by practice. It is indeed above all the art of heuristic reasoning that the practical teaching of mathematics seeks to impart. This seems to me clearly proven by the comprehensive studies of G. Polya on the subject of mathematical heuristics, on which I shall lean heavily for this study. 
The simplest heuristic effort is to search for an object you have mislaid. When I am looking for my fountain pen I know what I expect to find; I can name it and describe it. Though I know much more about my fountain pen than I can ever recall, and do not know exactly where I left it, the pen is clearly known to me and I know also that it is somewhere within a certain region, though I do not know where. My knowledge of the thing I am looking for is much less ample when I am looking for a word to fit into a crossword puzzle. This time I know only that the missing word has a certain number of letters and designates, for example, something that is badly needed in the Sahara or flows out of a central chimney. These properties are merely clues to a word that I definitely do not know; clues from which I must try to gain an intimation of what the unknown word may be. Again, a name which I know well but cannot recall at the moment lies somewhere halfway between these two cases. It is more closely present to my mind than the unknown solution of a crossword puzzle, but less closely perhaps than the mislaid fountain pen and its unknown location. Mathematical problems are in the class of crossword puzzles, for to solve such a problem we must find (or construct) something that we have never seen before, with the given data serving us as clues to it.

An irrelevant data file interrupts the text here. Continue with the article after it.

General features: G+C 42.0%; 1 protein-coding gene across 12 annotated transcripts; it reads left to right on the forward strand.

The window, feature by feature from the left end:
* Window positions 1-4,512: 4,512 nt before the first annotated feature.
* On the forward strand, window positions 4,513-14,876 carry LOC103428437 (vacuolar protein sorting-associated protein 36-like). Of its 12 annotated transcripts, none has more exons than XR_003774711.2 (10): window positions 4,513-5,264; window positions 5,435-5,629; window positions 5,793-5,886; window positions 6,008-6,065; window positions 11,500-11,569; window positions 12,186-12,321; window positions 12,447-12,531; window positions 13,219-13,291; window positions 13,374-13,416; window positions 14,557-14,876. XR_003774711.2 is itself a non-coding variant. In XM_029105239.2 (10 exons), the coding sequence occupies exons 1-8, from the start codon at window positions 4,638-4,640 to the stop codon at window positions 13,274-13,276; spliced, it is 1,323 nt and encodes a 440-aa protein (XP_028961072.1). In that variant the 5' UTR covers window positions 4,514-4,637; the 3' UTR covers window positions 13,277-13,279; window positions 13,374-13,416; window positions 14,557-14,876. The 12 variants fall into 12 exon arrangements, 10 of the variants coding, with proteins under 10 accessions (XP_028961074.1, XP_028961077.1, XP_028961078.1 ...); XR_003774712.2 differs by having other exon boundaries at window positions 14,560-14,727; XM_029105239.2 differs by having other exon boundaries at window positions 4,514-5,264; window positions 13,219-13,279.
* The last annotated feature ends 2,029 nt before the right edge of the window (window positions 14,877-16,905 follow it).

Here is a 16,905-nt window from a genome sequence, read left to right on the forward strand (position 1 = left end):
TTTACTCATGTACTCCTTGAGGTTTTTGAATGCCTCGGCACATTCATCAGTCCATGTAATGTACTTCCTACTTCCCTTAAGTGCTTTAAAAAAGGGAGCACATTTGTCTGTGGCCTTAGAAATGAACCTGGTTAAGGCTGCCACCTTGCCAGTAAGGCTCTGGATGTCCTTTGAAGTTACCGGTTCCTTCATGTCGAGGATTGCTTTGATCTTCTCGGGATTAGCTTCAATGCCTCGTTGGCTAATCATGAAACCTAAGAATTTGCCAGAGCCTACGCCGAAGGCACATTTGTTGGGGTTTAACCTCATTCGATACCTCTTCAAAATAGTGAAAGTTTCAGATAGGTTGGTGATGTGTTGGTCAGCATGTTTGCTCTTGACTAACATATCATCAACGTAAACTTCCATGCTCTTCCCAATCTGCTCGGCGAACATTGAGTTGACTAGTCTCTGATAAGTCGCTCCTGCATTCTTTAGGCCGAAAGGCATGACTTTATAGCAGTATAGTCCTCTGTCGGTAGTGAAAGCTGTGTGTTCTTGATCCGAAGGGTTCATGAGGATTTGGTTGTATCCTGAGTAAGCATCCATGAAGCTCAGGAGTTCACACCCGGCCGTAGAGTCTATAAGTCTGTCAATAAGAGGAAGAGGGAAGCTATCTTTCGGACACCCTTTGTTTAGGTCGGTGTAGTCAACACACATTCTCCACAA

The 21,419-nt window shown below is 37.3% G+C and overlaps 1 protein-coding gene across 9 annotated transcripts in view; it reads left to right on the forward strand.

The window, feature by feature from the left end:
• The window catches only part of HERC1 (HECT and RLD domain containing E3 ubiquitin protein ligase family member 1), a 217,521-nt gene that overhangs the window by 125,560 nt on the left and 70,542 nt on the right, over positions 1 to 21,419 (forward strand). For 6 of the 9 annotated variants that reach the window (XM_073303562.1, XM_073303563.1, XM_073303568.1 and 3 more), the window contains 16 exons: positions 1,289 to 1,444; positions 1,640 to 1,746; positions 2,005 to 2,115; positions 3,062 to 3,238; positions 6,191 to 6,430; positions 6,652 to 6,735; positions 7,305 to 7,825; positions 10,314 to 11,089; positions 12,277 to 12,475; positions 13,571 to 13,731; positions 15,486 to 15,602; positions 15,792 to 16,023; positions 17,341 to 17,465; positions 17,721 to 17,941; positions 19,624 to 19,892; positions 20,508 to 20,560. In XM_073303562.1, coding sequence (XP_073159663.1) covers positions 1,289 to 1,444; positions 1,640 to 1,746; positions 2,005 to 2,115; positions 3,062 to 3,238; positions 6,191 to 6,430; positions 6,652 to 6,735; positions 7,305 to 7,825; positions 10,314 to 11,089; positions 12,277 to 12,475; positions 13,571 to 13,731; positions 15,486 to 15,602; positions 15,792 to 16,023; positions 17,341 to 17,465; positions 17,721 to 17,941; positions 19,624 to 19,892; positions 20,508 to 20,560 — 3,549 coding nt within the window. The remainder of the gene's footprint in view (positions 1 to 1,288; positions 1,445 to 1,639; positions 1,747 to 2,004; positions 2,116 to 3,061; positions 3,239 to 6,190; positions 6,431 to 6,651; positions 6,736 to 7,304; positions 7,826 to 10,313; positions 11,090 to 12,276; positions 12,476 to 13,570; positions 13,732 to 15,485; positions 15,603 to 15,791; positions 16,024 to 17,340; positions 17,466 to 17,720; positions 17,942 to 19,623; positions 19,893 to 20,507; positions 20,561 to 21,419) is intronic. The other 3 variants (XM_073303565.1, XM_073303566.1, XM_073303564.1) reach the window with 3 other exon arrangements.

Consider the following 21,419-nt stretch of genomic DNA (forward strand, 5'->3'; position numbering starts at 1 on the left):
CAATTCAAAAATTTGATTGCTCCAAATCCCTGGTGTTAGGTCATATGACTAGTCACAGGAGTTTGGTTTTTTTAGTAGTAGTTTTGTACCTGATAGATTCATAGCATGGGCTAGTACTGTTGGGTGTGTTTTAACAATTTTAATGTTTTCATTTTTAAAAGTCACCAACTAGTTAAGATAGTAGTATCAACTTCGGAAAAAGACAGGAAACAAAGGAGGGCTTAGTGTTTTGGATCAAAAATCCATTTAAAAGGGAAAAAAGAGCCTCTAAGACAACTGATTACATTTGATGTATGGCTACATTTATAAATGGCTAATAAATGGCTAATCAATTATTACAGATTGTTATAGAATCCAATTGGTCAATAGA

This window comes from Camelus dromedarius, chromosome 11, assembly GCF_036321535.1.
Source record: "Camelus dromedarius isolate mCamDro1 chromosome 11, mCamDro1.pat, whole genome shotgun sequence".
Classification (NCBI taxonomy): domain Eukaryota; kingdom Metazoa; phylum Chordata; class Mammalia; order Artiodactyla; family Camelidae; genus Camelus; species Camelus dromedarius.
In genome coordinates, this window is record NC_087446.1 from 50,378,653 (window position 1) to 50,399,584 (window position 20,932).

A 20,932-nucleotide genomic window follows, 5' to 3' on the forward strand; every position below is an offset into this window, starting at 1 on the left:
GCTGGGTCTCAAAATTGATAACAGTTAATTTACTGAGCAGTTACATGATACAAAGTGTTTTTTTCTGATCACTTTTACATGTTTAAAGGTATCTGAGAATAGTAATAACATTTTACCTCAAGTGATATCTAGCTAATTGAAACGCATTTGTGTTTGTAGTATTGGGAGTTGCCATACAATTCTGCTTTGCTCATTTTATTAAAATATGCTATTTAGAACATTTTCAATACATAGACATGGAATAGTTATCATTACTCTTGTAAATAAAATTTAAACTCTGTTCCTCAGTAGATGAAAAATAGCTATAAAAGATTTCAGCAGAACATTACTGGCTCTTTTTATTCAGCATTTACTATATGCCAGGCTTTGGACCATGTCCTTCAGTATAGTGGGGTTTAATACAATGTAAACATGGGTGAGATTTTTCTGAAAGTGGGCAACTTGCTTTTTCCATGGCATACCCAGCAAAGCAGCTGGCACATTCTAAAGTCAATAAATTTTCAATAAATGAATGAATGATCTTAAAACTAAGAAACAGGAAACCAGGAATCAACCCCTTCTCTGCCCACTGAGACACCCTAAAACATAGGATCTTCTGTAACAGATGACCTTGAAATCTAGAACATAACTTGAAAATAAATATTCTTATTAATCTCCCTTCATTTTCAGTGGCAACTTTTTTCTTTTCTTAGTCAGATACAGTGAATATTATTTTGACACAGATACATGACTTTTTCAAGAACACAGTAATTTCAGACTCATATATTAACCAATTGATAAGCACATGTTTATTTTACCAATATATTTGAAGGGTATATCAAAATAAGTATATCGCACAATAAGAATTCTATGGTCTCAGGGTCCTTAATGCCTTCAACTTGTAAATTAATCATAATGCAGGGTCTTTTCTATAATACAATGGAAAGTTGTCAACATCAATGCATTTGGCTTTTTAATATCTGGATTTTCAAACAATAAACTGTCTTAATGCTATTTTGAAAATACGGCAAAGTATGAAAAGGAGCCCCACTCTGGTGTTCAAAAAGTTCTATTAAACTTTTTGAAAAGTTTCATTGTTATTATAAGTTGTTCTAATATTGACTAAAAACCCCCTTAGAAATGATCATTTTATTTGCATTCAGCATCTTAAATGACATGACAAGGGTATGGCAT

A problem may admit of a systematic solution. By ransacking my flat inch by inch I may make sure of eventually finding my fountain pen, which I know to be somewhere in it. I might solve a chess problem by trying out mechanically all combination of possible moves and countermoves. Systematic methods apply also to many mathematical problems though usually they are far too laborious to be carried out in practice.  It is clear that any such systematic operation
1. G. Polya, How to Solve it, Princeton, 1945, and Mathematics and Plausible Reasoning, Vols. 1 and 2, London, 1954. Penetrating observations on problem solving have also been contributed by psychologists, mainly Duncker and Wertheimer.
2. A. M. Turing (Science News, 1954, 31) has computed the number of arrangements that would have to be surveyed in the process of solving systematically a very common form of puzzle consisting of sliding squares to be rearranged in a particular way. The number is 20,922,789,888,000. Working continuously day and night and inspecting one position per minute the process would take 4 million years.
would reach a solution without crossing a logical gap and would not constitute a heuristic act.